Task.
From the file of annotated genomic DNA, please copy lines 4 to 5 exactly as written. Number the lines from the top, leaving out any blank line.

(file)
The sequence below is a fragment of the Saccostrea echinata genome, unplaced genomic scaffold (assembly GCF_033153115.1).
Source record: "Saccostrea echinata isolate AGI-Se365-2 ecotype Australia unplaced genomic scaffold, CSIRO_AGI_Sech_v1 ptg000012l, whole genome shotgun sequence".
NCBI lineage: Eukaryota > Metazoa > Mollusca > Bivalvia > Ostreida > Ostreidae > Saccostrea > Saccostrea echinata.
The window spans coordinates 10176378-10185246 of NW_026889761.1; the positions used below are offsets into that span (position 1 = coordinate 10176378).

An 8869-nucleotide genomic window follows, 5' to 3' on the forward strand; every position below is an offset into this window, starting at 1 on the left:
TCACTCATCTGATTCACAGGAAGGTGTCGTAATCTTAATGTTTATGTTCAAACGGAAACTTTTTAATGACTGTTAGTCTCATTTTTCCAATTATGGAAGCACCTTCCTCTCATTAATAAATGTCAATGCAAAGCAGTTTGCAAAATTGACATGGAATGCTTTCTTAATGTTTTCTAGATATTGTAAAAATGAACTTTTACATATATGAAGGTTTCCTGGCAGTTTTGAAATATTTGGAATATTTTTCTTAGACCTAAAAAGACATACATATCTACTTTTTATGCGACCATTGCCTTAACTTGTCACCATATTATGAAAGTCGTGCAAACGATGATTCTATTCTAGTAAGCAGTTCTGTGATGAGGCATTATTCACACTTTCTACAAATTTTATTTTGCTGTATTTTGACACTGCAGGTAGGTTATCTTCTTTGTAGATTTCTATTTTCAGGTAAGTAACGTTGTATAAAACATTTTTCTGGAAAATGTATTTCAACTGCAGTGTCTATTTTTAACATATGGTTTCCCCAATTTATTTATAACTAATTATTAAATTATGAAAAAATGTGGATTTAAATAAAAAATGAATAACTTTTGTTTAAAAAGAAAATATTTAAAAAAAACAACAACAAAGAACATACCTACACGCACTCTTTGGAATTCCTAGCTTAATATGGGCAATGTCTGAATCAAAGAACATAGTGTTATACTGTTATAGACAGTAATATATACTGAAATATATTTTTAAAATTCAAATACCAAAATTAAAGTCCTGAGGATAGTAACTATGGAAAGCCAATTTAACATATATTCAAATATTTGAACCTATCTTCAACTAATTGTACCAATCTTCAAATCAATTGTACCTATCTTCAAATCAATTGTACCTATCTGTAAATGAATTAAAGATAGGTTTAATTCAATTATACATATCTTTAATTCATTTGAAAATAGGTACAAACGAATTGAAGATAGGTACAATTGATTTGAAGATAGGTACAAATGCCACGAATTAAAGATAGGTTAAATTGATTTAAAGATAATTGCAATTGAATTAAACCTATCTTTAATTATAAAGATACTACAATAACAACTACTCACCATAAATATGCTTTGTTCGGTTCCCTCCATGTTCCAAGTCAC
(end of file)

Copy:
The window spans coordinates 10176378-10185246 of NW_026889761.1; the positions used below are offsets into that span (position 1 = coordinate 10176378).

An 8869-nucleotide genomic window follows, 5' to 3' on the forward strand; every position below is an offset into this window, starting at 1 on the left: